After weeks of shoveling, Joe thought he must certainly have dug nearly all the way to the Ewald Colliery over in Herten. It was all dead rock, interspersed only with the remains of broken wooden supports or pieces of bent iron. The walls dripped and the roof over his head seemed anything but secure. The supports in this old longwall were still made of wood, but his father said they’d hold; they had held just fine for years.
One day, Joe discovered a handful of tiny bones in his shovel. He laid them carefully to one side and began to move the rest of the rock by hand. More bones came to light. He called the foreman.
The miners pushed him to one side and Willy told him brusquely to go home. But the news of what he’d found quickly made the rounds in the settlement: Karl’s long-missing remains. That alone was enough to set a lot of people thinking, but the second report spread like wildfire: In Karl’s skull, diagonally across the brow, was a wide crack that couldn’t possibly have come from the big stone slab—the “coffin lid”—that had broken from the roof and fallen on him when the firedamp exploded. No, it was a crack with such smooth edges that it could only have come from an iron tool such as a pick.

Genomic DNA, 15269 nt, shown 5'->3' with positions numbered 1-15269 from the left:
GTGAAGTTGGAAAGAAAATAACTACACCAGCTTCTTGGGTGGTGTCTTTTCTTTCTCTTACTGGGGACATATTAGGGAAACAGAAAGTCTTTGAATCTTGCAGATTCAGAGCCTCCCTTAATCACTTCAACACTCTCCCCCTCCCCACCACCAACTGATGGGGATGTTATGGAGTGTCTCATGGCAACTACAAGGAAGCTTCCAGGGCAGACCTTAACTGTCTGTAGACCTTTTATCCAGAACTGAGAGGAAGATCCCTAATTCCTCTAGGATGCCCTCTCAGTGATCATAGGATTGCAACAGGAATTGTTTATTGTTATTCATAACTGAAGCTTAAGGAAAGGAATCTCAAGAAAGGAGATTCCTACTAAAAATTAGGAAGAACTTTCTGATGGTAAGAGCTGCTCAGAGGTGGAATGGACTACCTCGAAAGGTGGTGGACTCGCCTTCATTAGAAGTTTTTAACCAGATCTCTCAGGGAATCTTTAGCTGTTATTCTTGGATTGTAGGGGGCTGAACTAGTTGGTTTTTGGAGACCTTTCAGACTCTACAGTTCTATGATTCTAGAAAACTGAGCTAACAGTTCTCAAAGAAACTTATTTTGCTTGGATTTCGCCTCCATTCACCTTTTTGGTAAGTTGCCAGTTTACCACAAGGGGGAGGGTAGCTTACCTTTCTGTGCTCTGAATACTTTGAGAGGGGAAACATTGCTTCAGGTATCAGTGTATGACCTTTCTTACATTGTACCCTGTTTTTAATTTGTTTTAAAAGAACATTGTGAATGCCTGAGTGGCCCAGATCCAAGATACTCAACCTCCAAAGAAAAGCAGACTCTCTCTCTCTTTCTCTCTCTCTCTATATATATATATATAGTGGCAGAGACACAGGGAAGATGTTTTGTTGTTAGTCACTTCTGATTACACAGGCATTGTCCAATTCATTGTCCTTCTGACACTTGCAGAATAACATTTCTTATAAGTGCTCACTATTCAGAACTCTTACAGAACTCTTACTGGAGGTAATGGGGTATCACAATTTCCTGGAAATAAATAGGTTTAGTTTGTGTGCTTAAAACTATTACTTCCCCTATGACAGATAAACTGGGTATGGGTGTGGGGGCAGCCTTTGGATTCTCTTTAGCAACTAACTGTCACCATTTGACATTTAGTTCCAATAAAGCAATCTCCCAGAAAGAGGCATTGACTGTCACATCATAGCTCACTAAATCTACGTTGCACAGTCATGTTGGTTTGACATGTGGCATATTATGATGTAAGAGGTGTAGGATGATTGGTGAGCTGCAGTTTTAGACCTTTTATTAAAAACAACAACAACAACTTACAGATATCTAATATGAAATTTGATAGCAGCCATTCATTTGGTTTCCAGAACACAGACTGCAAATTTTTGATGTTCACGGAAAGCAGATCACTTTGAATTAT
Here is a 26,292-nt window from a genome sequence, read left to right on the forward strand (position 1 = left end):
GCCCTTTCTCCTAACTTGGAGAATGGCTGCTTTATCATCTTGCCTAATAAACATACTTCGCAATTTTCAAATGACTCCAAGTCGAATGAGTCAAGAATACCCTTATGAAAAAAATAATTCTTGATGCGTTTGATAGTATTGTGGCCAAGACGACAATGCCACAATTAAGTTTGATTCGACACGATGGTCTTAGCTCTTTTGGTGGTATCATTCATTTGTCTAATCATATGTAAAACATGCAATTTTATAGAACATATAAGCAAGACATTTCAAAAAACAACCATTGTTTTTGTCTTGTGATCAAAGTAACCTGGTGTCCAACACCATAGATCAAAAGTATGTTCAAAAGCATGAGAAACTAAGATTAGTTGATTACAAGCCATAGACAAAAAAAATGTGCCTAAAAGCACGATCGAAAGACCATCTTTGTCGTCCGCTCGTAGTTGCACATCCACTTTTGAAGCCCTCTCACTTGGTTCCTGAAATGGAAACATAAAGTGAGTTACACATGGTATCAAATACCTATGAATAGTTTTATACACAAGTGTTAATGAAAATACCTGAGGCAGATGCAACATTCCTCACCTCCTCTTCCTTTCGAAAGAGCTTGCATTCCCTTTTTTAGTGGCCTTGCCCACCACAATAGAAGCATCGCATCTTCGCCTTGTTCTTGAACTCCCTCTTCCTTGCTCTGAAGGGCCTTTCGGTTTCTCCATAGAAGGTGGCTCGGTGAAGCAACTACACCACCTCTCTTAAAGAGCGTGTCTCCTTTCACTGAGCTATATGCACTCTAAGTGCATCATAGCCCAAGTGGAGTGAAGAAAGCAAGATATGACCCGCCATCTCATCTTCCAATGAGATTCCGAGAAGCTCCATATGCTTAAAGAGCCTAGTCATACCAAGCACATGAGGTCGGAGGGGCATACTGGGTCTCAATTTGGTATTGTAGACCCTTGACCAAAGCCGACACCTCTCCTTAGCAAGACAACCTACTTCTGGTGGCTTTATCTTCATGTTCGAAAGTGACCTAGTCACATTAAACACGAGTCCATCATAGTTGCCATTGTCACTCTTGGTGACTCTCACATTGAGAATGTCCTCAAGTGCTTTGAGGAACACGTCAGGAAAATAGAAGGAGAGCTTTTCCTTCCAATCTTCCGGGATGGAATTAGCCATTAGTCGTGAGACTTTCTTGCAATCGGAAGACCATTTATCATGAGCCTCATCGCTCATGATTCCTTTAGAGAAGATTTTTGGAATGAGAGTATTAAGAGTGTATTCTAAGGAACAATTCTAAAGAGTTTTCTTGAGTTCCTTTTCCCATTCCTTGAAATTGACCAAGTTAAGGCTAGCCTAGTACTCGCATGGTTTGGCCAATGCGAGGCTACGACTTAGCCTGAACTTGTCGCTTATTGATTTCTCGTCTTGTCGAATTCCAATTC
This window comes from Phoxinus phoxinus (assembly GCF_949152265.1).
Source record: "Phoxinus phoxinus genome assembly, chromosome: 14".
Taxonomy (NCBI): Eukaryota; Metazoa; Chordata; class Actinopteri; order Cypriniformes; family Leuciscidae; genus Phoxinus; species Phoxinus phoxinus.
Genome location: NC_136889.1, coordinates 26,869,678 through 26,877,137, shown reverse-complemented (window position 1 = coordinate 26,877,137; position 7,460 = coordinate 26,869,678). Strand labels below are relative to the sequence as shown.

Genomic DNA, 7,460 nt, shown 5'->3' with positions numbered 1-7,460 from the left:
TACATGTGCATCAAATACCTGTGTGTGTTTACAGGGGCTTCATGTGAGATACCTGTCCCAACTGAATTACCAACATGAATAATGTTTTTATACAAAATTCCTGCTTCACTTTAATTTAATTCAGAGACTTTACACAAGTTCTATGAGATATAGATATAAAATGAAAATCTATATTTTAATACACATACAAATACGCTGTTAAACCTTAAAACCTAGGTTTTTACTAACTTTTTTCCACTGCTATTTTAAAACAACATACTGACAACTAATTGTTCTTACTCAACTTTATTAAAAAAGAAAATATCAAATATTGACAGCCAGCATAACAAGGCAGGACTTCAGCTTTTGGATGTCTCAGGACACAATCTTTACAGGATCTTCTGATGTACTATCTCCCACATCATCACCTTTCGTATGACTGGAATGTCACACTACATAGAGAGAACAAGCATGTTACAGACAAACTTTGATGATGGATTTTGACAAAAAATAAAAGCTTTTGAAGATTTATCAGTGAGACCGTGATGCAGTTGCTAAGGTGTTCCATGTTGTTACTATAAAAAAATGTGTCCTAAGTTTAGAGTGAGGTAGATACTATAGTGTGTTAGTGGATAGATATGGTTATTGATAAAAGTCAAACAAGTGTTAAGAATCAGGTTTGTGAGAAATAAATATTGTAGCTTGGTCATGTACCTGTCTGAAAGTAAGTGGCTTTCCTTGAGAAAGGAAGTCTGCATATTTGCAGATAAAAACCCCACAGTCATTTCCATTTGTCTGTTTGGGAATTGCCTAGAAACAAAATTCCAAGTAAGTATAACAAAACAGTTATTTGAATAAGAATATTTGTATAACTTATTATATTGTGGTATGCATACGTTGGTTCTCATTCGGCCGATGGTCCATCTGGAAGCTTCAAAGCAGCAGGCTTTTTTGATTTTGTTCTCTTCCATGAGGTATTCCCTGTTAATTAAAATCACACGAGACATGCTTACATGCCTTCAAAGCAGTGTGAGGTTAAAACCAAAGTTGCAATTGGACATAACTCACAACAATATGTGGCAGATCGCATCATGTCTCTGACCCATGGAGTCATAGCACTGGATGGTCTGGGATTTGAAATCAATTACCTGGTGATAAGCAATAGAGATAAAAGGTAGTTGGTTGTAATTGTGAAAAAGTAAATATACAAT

“Then somebody must have killed him,” said the neighbor to Barbara. The neighbor had only moved in recently and hadn’t known Karl, but she’d gone to the funeral just like nearly everyone in the settlement. It was a big day for Hochlarmark. There were even television crews there and the minister-president of the state of North Rhine-Westphalia. “It’s too bad you weren’t feeling well and had to miss it!”
Barbara pressed her lips together and said nothing.
The next day, Joe quit his job in the mine, moved out, and began an apprenticeship as a house painter.
Copyright © 2020. Black Legacy by Almuth Heuner